5. Physical Touch - This is using physical contact to make your partner feel special, such as a kiss or holding hands.

 

Marriages last and grow strong when partners use the correct love language to show their affection. It’s important to know your love language, as well, so you can communicate effectively to your partner about your needs and desires.

  • The Effect Your Parents Have On You

Whether you like it or not, you are more like your parents than you realize. That’s because childhood experiences tend to stay with people throughout their adult lives.

Personality traits such as bossiness, humor, or empathy are usually inherited by the same-sex parent. For example, if you are a female and your mother always looked on the bright side of life, it is likely that you often think positively about situations too.

Learning through mimicry starts at a very young age. Babies often mimic their parents’ facial expressions. And when babies grow to toddlers they may ‘play pretend’ by vacuuming, cooking, or mowing the lawn to essentially copy Mom and Dad.

The love parents show their children also activate neurotransmitters that affect our self-esteem or how we see ourselves. It also affects how we show love to the ones around us.

In 2018, a survey was conducted that revealed that people saw themselves becoming more like their parents around the age of 33 and 34. A huge trigger was the way they looked in comparison to their same-sex parent. But, personality was also a major factor.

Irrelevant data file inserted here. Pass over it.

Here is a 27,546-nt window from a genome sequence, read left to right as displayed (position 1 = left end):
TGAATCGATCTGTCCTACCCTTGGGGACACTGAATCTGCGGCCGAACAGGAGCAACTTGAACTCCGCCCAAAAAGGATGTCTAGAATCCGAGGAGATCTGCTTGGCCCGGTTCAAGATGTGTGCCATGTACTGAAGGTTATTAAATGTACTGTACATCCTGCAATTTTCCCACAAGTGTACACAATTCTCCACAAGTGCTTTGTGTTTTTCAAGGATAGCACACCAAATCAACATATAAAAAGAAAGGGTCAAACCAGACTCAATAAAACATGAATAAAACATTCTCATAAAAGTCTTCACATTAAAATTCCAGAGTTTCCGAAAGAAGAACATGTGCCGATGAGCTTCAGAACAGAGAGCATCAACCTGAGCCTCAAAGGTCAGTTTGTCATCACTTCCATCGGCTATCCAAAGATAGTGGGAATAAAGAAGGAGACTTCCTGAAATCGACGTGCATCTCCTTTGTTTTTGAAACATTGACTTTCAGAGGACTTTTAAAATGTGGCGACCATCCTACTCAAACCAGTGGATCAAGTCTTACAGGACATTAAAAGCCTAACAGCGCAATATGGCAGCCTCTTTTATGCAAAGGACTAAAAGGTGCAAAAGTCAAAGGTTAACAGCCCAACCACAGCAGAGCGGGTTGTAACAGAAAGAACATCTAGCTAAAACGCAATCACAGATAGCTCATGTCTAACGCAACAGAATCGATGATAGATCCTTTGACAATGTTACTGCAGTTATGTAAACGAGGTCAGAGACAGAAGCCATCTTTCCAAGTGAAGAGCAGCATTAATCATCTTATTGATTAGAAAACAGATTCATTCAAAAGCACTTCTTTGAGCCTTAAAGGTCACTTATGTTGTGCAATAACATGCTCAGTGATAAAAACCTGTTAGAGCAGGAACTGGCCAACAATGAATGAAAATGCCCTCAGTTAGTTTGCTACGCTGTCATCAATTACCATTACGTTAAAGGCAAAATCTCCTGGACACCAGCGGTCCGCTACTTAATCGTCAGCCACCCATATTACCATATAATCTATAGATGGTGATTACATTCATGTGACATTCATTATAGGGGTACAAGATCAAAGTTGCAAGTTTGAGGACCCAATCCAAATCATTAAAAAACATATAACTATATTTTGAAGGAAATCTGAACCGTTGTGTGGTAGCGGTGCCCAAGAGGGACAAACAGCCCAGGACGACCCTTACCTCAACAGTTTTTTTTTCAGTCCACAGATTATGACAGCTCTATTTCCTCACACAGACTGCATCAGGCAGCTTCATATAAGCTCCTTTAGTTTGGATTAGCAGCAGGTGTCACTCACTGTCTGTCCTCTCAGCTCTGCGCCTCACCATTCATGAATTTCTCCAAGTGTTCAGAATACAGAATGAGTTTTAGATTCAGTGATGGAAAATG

A good way for partners to see what their significant other will be like as they grow older is to observe their partner’s parents.

  • Arguments Are Not Productive

Disagreements in marriages are not uncommon. This can cause panic to newlywed couples.

Disagreements are healthy and they must not be ignored or avoided. To make disagreements easier to solve, you must practice empathy in the face of conflict.

In the book, “Nonviolent Communication,” psychologist Marshall Rosenberg suggests that working at issues with a nonjudgemental frame of mind is more productive than arguing.

Focus on your own needs and desires during a disagreement rather than judging the other person. This is often hard in the heat of the moment, but detachment is necessary in order to solve any marital conflict.

You must also be sure not to frame your wants and needs as demands, but rather statements. Demands hold negative connotations with them, while statements are neutral.

To resolve a conflict, there are three options:

  1. Compromise
  2. Settle On One Idea
  3. Put Off The Decision

 

  • Each Person Needs To Take Ownership

In marriages, there are usually roles that each partner becomes responsible for. For example, one person may do financial planning, while another may be in charge of taking the kids to soccer. However, not all couples agree with what role should go to who. This can cause petty arguments.

In 2015, a poll was conducted that concluded that the majority of American couples thought that sharing the household chores was vital to their marriage, especially in regards to whether or not they would have children with their partner.

Women often tend to take on more of the household responsibilities than men. Working females in America go from being an employee in their career to essentially going to a second shift at home.

Women’s paid work is often devalued in society and in their marriage, which is why they pick up the domestic duties, as well. This is just another example of gender inequality in our society.

Couples should discuss roles before entering marriage so that everything is fair.

  • People Apologize In Different Ways

Just like with love, people apologize in different ways too. Also, like love there are five languages that people use to apologize: